I finally watched the political comedy thing that John McIntire (and others) does last night and of course there was Jack Kelly this morning. In Re McIntire, there was comedy including McIntire repeating bits from his blog (with a few wince worthy moments), a perfectly fine and funny Gab Bonesso (except for a questionable Jerry Seinfeld imitation) and then a panel discussion, first with John Steigerwald and Sean Collier, and then also with the two Political Junkies. And that is when it went down hill. Although, I suppose, as Dayvoe said later, it makes for good theatre …
Steigerwald just took the straight line, simplistic conservative position. Which really bothers me. I probably won’t do him justice, but he started with something about how it was interesting that about the death panels part of “the bill” was taken out thirty minutes after the story hit the news (as if there is only one bill, instead of the at least five in congress right now). The conversation followed his accusations that the Public Option would create socialism. I believe someone asked whether he wanted Medicare around (a reference to the Public Option) at which point I believe he said no. I know someone said “Medicare works” at which point he said “It does?” and went on about the 80 percent reimbursement rate and how someone has to make up the twenty percent. It was the sort of thing where I could feel myself getting dumber (and if you don’t understand the 80% thing, go look it up or something). He said that if your insurance company dos something you don’t like, you can
This was not a debate, this was a conservative throwing out inflammatory points and not having them batted down. Which is a real shame, first because I would have enjoyed seeing that bullshit dealt with, but also because there are things conservatives could say that might well make a difference, help the reform we need to have. For example, the issue of pre-existing conditions ought to be treated in shades of gray, not just black ad white. I mean, sure, there are a lot of anecdotes of health insurance companies cancelling policies right before expensive treatments because they found some unrelated issue not reported on initial insurance applications. But I suspect we could find some examples of outright fraud as well. Pre-existing conditions probably needs a more complicated treatment itself, involving maybe a panel of doctors to judge cases and penalties like being transferred to the public plan with higher premiums if the panel rules in favor of the insurance company. And that’s just one example, we could also talk about what to do about physician’s salaries, how much reform will cost under various scenarios, how to maintain innovation in medicine and particularly in pharmaceuticals. Yet none of that receives any attention if people just yell socialism. If you don’t want to talk about the details, then clearly you think you current system is good enough. Can we say ostrich?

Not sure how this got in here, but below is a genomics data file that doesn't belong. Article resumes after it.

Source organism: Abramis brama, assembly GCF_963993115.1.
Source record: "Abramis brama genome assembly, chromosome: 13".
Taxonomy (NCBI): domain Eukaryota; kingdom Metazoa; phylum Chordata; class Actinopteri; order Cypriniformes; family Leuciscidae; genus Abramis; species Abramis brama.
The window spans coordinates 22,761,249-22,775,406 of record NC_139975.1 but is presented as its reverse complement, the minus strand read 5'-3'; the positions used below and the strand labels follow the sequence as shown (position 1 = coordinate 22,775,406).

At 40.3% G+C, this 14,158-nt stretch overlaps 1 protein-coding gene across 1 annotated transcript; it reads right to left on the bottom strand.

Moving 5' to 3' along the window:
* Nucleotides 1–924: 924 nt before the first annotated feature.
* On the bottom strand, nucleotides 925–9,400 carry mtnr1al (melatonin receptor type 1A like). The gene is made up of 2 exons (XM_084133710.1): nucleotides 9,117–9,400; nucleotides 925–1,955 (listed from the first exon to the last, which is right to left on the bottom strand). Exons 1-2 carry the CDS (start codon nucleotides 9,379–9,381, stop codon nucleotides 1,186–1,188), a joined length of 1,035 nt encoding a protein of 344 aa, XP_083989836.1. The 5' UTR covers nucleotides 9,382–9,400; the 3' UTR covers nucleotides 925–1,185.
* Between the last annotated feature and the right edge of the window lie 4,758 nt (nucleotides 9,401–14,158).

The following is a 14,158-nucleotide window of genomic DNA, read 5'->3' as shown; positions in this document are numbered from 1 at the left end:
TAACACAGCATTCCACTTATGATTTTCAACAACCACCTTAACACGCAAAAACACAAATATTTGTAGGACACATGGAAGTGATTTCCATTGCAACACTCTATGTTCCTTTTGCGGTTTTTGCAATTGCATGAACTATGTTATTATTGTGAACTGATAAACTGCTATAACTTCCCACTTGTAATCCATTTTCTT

As for Jack Kelly, he starts by stating that the country has abandoned Obama, and moved to the right, citing particularly a Gallup poll. But I am told that the ideologies people list (conservative, liberal, what have you) don’t necessarily determine their party ideology. To realize that, one need only think of Reagan Democrats, or the pretty conservative Democrats who run this city and the conservative Democrats who vote for them. Kelly then states (vaguely) “Polls show that -- mostly by large majorities -- independents oppose Mr. Obama's health-care plan, his cap-and-trade energy bill, his nationalization of the auto industry and his $786 billion "stimulus."”. Of course, we aren’t allowed to know which polls.
Kelly complains about a cross section of Congressmen, media people and entertainers all trotting out the “race card”. Which, by the way, is not one allusion, but several. Janeanne Garafolo suggested the Tea Parties were about “hating a black man in the White House” while a Congressman (James Clyburn) said he seen crowds like the ones at the Town Hall’s before, at protests against Civil Rights. He also likened health care/insurance reform to a civil right, which considered the wretched record of health care for African Americans does not seem unreasonable.
Look, conservative commentators whip up conservatives with ridiculous scare tactics, and Kelly gives them a pass. Let the liberals respond, and suddenly the liberals are the unreasonable ones. Meanwhile, the clock ticks on health insurance/care reform, and Mr. Kelly can smile because he’s got his, and what does he care about the uninsured?